Let’s start our recap of the epic week with the Fed meeting. Perhaps the market’s biggest fear
has been that the Fed may overdo its tightening to fight inflation and send the economy into a
painful recession, break something, or both. Last week’s Federal Open Market Committee
(FOMC) meeting, while broadly in line with expectations, did give the market a bit more
confidence that nothing would break, while also seemingly maintaining its inflation-fighting
As expected, the Committee raised short-term interest rates by 75 basis points (0.75%) to take
the fed funds rate to 2.5% (upper bound). By the Fed’s estimate, 2.5% is the long run neutral
rate—the level where monetary policy is neither contractionary nor expansionary. As
inflationary pressures continue to run much higher than the Fed’s 2% target, the fed funds rate
needs to get above the neutral level to help balance aggregate supply and demand.
During the press conference, which took place immediately after the conclusion of the FOMC
meeting, however, Chairman Jerome Powell seemingly indicated a willingness to slow the
pace of rate hikes. He acknowledged that the economy is slowing (which is what the Fed
wants) and that the full effect of the rate hikes had not yet been felt. He said the Committee
would react to growth, labor market, and inflation data, versus only focusing on inflation data.
He also described 75 basis point hikes as “unusually large”, which helped take market
expectations for future rate hikes down.
The market now expects a peak fed funds rate around 3.3%, down from a nearly 4% rate that
was priced in last month [Figure 1]. We continue to think the Fed will likely increase rates this
year up to approximately 3.5% if the labor market remains stable. However, the central bank
could begin cutting again in the back half of 2023 if the economy shows significant weakness.
There is precedent for election pauses, so it’s no slam dunk we’ll get a rate hike at the
November 1-2 meeting FOMC meeting.

A day after the Fed hiked rates by 0.75% to an upper bound of 2.50% the markets had to
digest a second consecutive quarter of negative growth. That naturally led more to ask the
question: Are we in recession?

We do not believe the U.S. economy is in recession…at least not yet. Consumer spending has
been too strong, as illustrated by the “spending on services” section in Figure 2. But the risks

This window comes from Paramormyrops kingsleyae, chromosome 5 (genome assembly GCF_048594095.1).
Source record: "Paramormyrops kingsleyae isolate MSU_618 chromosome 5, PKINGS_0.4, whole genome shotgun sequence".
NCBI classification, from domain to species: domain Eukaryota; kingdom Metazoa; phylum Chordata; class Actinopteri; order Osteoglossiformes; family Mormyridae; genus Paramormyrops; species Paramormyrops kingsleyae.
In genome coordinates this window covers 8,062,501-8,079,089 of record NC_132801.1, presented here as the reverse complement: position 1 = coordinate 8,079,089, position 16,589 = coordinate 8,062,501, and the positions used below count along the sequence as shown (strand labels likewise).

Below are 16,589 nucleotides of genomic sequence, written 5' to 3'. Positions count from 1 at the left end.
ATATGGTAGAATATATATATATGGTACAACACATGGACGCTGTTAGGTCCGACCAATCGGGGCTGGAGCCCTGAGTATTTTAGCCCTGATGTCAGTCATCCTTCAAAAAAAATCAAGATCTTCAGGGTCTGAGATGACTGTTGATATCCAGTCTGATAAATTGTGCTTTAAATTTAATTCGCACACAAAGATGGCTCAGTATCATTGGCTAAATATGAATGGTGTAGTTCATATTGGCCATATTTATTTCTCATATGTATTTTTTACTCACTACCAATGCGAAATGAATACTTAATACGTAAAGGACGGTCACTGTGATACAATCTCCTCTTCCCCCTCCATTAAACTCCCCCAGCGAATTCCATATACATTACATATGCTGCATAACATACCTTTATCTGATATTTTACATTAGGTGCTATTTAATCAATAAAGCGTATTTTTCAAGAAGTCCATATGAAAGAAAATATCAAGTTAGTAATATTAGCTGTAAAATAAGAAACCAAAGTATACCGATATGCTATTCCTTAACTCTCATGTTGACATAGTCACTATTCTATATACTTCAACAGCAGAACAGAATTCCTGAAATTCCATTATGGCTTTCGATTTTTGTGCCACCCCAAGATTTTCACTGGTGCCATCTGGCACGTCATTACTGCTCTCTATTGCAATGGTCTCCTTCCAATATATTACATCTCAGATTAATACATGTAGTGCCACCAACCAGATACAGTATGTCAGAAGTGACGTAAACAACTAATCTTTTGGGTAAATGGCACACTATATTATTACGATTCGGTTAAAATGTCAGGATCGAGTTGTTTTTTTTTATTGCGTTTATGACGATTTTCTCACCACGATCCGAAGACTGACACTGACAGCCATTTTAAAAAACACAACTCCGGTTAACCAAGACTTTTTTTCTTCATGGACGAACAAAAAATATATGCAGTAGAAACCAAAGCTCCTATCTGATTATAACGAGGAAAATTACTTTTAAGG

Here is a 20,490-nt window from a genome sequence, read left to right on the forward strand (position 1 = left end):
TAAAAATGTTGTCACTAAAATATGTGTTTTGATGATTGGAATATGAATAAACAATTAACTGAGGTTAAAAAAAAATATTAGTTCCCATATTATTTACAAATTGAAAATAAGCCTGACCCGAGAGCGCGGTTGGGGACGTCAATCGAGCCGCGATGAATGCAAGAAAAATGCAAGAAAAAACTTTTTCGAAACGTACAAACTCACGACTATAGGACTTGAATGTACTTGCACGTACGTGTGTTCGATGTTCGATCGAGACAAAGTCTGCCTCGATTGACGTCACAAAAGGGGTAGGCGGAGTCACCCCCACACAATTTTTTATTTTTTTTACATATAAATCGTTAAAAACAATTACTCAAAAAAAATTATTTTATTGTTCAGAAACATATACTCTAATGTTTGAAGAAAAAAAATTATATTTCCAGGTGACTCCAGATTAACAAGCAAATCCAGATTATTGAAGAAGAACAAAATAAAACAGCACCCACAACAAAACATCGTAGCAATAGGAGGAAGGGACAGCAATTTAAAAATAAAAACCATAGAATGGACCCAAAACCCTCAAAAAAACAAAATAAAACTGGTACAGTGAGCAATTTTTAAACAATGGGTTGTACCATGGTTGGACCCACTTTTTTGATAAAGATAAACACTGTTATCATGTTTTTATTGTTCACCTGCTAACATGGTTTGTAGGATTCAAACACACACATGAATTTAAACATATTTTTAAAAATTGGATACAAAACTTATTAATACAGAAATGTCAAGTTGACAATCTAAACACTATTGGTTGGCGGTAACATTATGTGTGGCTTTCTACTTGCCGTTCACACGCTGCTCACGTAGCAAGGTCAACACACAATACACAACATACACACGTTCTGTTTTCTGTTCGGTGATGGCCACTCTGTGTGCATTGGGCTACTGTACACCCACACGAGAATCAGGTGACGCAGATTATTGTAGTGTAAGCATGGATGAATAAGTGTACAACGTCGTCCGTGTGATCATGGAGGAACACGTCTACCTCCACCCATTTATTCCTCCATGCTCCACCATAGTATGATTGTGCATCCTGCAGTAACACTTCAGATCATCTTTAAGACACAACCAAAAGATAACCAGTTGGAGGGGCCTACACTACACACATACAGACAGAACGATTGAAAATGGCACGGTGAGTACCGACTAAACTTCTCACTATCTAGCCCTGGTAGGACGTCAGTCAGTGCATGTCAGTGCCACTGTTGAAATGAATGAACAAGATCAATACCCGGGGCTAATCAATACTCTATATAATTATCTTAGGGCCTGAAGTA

are undoubtedly rising for next year.
The technical definition of recession is not two consecutive quarters of negative growth as
many believe, but rather must include these three ingredients:
1) A significant decline
2) A broad-based decline
3) A persistent decline, i.e., typically lasting longer than a few months
Importantly, recessions do not always correlate with headline GDP data. While a recession in
the next 12 months seems increasingly likely at this point, and two quarters of negative GDP
growth usually ends up being classified as a recession, this may be another case where GDP
data and recession dating do not align. The official arbiter of business cycle dating is the
National Bureau of Economic Research (NBER). The economy is still feeling the ripple effects
from the government-induced shutdowns. Of course, the U.S. had never before experienced
the massive swings in economic activity during the 2020 pandemic, making even the current
analysis more difficult.
That doesn’t take away from the fact that higher inflation is causing consumer spending to
slow, while higher interest rates are weighing heavily on business investment. Declines in
business capital spending reveal a budding weakness in the corporate sector of the economy
and could potentially be a sign of more deterioration ahead. It also doesn’t take away from the
fact that anemic growth means less profit opportunities for corporate America.
Turning back to the Fed, Jerome Powell and company will likely interpret this decline in real
growth as confirmation to slow down the pace of rate hikes at upcoming meetings. Frontloading rate hikes will eventually mean smaller hikes—possibly as soon as the next FOMC
meeting in September. The FOMC could still raise its target rate by another one percentage
point by the end of the year, but that is predicated on a still-solid job market, which is no
guarantee as corporate layoff announcements increase.
Results last week covering about one-third of all S&P 500 companies were well-received by
the market. They weren’t all great, but with expectations so low, they were good enough to
help push the market higher.

With analysts and strategists widely anticipating estimate cuts, the key to the market’s reaction
to second quarter earnings is how well estimates hold up—and if those revised estimates are
deemed credible.
Sentiment from corporate leaders that have reported so far has been cautious, as is to be
expected, which has led to a reduction in the 2022 consensus estimate for S&P earnings per
share by about 0.8% [Figure 3] since June quarter-end companies began reporting in midJuly. We see slightly more downside to estimates as the rest of earnings results come in but
expect our estimates will remain comfortably above consensus. As we noted in LPL
Research’s Midyear Outlook 2022: Navigating Turbulence, we see corporate America
potentially growing S&P 500 EPS by 8% in 2022 to $225 per share. That forecast is still about
$3 below the consensus estimate.

The downside risk comes in 2023 where the consensus estimate has come down about $6
since mid-June to near $245. Our estimate is $235, implying further estimate cuts. However, in